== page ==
The figure shows that it takes very low unemployment to generate wage gains for middle-wage workers. (The same holds for low-wage workers, though for them, the minimum wage matters a lot, too.) Over these years, going from 7 to 6 to 5 percent didn’t do much at all for these workers. In fact, as the little dip in the smooth line shows, wage growth was actually a bit slower when unemployment was 5 to 6 percent than when it was 6 to 7.
But when unemployment starts to close in on 4 percent and lower, good things start to happen, and the smoother line must head north to cut through the dots.
The mechanism behind this relationship cannot be reduced to simple supply and demand. If that were the case, then going from 7 to 5 percent unemployment would do more than it does for wage growth. The key factor in play here is something you don’t hear enough about in most economic discussions, even though it’s a key determinant of wage growth: worker bargaining power. Middle- and low-wage workers in this country suffer such acute bargaining power deficits that only at persistent, chock-full employment will employers be forced to bid up wage rates.
Part of the power problem is diminished unionization; part of it is increased employer concentration, allowing a few dominant firms to set wages in their industries; part of it is a political agenda that has been hostile to workers and embracing of finance, high-end tax cuts, eroding labor standards, fissured workplaces and deregulation.
Those are a lot of head winds, but, remarkably, full employment still works as a tail wind against them all, but only at very low levels of unemployment.
The question is, can the U.S. economy sustain such low levels of joblessness? Isn’t this a recipe for economic overheating and inflation? There were clearly times in our economic history when low unemployment pushed up wage growth, which, in turn, bled into faster price growth. But there has been a lot less of that in recent decades.
Over the period covered by the figure (2014-18), the Federal Reserve’s preferred inflation gauge rose from about 1.5 percent to 2 percent. That’s an increase, but not much of one, and it merely brings inflation to the Fed’s 2 percent target. For whatever reason, employers paying higher labor costs haven’t been passing those costs forward to consumers as much as they used to.
This has two implications. First, it implies that higher labor costs could take a bite out of business profits. If so, that’s a good thing from my perspective (though the stock market disagrees), as the profit share of national income has been historically high in recent years (and labor’s share has thus been low). Second, and this is a particularly interesting potential result, employers finding themselves in an unusually high-pressure labor market may be forced to find efficiency gains to offset the higher labor costs, especially if they’re unwilling to raise prices very much. Why, if they could find such gains, did they not do so earlier? Because weak worker bargaining clout at higher unemployment rates meant employers didn’t need to raise pay and, thus, didn’t need to be more productive to maintain their profit margins. Now, they either discover those efficiencies, pass on price increases or face smaller profit margins.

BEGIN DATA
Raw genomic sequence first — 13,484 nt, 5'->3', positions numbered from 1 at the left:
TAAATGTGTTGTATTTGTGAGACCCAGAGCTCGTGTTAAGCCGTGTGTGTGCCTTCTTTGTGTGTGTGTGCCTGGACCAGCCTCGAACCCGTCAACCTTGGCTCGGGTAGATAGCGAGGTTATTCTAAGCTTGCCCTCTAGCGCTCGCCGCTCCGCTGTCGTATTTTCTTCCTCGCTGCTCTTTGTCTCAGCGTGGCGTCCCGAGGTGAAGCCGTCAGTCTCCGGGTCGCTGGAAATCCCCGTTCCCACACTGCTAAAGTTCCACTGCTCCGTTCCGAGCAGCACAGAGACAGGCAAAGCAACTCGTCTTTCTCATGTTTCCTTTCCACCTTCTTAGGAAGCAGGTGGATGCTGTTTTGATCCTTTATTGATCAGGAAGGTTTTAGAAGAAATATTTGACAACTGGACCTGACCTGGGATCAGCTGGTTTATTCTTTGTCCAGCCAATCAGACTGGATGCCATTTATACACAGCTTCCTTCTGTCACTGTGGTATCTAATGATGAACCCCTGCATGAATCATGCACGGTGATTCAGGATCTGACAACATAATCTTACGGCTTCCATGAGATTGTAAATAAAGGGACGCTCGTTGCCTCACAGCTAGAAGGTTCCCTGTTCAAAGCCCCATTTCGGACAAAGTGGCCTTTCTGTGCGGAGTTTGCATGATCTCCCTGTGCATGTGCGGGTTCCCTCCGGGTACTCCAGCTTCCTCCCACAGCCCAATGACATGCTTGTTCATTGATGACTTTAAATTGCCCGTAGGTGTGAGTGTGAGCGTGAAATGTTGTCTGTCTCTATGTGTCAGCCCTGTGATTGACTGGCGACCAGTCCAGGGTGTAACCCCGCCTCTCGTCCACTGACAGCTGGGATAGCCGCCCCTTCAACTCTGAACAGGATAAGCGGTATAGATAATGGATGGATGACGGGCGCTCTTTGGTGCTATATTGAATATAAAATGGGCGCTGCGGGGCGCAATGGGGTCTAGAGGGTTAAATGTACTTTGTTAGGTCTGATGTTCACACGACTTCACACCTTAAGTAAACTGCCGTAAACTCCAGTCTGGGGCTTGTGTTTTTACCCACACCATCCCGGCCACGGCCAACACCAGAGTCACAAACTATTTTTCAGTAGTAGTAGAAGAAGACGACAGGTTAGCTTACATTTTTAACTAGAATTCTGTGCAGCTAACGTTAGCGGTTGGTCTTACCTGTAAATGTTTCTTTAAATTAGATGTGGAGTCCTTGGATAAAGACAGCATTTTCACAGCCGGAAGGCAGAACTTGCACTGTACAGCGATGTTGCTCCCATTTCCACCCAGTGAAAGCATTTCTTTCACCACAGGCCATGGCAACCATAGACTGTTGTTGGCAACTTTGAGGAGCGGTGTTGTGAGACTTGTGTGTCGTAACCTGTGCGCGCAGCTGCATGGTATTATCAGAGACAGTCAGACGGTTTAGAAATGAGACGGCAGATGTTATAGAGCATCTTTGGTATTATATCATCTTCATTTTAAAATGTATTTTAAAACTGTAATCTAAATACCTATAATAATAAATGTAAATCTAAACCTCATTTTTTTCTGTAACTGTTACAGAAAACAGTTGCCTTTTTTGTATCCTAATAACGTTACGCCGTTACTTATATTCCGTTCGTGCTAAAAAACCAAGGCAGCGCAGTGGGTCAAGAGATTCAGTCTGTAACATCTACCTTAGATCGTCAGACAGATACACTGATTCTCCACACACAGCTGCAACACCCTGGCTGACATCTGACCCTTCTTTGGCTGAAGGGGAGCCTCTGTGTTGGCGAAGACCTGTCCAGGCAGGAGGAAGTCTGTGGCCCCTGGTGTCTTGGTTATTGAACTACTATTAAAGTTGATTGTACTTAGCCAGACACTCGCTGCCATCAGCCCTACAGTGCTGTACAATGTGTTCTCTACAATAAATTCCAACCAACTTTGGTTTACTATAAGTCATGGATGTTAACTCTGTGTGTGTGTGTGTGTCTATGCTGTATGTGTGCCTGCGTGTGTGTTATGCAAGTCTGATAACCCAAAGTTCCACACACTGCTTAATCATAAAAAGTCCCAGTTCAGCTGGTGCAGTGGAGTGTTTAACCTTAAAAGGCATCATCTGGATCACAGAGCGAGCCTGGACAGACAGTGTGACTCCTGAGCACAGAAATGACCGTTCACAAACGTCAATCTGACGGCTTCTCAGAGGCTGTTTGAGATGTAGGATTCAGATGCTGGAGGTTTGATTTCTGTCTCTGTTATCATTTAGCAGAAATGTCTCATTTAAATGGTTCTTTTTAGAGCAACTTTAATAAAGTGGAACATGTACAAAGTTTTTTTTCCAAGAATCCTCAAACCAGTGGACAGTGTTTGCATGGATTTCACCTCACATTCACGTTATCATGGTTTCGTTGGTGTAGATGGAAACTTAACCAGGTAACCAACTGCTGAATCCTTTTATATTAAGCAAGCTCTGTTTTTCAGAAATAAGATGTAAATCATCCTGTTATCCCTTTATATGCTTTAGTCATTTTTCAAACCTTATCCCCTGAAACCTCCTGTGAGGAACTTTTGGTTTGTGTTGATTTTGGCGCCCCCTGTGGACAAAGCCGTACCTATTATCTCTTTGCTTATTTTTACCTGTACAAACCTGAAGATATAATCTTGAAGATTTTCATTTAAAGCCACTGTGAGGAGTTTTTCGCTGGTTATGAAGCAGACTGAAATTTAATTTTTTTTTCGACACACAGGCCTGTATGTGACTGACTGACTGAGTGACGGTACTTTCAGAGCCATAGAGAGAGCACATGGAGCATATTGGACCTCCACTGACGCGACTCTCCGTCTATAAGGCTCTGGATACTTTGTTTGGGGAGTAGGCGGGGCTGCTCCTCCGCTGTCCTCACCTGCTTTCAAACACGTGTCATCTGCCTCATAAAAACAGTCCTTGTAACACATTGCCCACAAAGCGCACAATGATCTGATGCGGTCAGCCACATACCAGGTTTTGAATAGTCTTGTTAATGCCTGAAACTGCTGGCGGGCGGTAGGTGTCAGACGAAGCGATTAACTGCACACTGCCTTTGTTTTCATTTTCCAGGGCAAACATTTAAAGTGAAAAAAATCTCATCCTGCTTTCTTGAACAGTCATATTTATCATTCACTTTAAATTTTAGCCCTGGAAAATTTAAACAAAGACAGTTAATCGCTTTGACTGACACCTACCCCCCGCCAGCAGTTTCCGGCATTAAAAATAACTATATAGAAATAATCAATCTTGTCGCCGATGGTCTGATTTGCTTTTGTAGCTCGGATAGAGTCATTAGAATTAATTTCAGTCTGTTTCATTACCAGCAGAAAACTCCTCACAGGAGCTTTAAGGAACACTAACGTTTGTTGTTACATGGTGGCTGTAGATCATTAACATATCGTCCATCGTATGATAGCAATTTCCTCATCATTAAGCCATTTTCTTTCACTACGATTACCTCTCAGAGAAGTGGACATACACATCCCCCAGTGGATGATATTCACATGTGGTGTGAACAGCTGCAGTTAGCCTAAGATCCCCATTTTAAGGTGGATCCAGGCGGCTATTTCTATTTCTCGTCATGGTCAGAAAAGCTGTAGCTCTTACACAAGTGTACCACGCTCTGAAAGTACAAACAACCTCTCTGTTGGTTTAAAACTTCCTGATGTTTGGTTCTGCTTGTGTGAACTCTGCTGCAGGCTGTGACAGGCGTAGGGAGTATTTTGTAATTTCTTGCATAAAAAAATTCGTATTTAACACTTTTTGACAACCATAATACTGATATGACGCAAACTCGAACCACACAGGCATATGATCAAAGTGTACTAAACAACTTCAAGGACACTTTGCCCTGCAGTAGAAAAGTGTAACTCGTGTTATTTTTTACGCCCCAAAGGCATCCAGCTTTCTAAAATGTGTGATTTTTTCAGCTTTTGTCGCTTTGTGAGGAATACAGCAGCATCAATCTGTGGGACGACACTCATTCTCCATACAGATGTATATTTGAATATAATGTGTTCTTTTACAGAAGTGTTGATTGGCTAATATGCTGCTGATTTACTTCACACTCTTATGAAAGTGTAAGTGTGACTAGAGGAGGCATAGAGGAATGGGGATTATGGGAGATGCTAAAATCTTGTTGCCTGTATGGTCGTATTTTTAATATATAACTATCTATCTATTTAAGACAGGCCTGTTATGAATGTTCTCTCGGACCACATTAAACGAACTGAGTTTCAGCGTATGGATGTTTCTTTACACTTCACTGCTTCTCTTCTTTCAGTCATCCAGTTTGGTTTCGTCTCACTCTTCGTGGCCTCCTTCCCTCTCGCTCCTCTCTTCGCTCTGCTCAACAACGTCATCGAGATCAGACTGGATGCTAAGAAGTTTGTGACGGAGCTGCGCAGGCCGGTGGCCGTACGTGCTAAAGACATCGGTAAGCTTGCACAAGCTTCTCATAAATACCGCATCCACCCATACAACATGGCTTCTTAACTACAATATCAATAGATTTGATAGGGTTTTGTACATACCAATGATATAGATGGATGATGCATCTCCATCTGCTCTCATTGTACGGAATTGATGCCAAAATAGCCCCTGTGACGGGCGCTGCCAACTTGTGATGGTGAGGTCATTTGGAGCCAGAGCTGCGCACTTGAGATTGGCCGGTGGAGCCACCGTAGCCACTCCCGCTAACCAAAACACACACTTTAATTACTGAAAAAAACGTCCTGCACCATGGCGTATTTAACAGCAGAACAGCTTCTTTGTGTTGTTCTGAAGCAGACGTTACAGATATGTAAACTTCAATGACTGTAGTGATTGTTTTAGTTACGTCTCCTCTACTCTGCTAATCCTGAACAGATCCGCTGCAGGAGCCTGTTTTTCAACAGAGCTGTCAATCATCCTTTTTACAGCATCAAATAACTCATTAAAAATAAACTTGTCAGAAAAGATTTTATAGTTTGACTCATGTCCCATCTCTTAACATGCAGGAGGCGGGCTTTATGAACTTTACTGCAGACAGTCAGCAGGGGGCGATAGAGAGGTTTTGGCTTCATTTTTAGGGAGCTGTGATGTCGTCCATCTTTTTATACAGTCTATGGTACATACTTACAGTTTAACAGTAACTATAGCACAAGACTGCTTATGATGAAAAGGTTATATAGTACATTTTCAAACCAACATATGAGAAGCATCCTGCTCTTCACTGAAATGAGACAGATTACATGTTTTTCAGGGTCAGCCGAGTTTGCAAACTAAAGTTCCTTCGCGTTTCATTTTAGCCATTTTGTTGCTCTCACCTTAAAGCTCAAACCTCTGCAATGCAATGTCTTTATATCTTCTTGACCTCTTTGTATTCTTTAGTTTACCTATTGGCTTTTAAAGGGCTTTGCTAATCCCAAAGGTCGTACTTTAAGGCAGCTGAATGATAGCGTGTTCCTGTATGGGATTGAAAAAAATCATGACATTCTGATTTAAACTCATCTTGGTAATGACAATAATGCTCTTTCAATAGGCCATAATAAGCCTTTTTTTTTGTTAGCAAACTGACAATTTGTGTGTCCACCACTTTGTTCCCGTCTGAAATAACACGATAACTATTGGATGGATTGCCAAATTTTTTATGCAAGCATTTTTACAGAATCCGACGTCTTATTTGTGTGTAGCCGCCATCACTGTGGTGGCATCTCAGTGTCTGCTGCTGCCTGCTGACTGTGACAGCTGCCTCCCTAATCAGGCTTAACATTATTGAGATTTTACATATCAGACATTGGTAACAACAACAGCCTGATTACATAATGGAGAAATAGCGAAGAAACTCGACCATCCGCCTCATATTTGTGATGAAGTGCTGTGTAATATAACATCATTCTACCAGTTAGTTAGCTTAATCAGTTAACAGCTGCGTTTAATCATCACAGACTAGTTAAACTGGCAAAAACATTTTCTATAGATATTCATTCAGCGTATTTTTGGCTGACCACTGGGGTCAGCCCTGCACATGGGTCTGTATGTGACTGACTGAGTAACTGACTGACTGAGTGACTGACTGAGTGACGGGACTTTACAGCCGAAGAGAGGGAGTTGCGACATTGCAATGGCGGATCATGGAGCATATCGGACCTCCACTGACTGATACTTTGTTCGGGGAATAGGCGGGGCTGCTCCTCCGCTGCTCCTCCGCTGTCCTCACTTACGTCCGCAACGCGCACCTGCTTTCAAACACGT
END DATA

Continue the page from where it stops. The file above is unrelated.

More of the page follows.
If I’m right about this dynamic, it creates a critical linkage between tight labor markets, rising wages, and faster productivity growth, the latter of which has been notably missing from the U.S. economy in recent years.
Now, for some caveats. One graph of two variables over a few years can’t possibly say that much about how economies work. Thankfully, however, a lot of other evidence supports this relationship; very low unemployment boosts pay, and much more for middle- and low-wage workers than for high-wage earners. Second, these are nominal wage gains, when real inflation-adjusted wages are what’s most important to working families. But I’ve got good news there, too. Given the recent decline in energy prices, top-line inflation has slowed, and I predict real wages for these workers will be up 1.3 percent in 2018. That may not sound like much, but for full-year workers, it’s an extra $600 per year.
Perhaps the most important question is how long will such favorable conditions last? Part of that is up to the Federal Reserve, as it has the power to slam the brakes on the economy with aggressive interest-rate increases. It is worrisome, in this regard, that the Fed believes the lowest unemployment rate consistent with stable inflation (4.4 percent) is considerably higher than today’s 3.9 percent. However, to their credit, many Fed officials, notably Chairman Jerome H. Powell, recognize that economists simply cannot reliably estimate this “natural rate.” The fact that central banks used to believe the natural rate was 5 to 6 percent is one reason that middle-class real wages have seen so little growth in recent decades.
The other wild card is, of course, crazy politics. With the trade war and government shutdown, the Trump administration is repeatedly kicking the ball in its own goal. It should stop doing so, but it won’t.
So, while I hope current conditions will persist, the truth is that such low unemployment has been the exception, not the rule, for much of the past 40 years. My fervent hope is that the story told by this little graph inspires policymakers to work to change that reality over the next 40 years.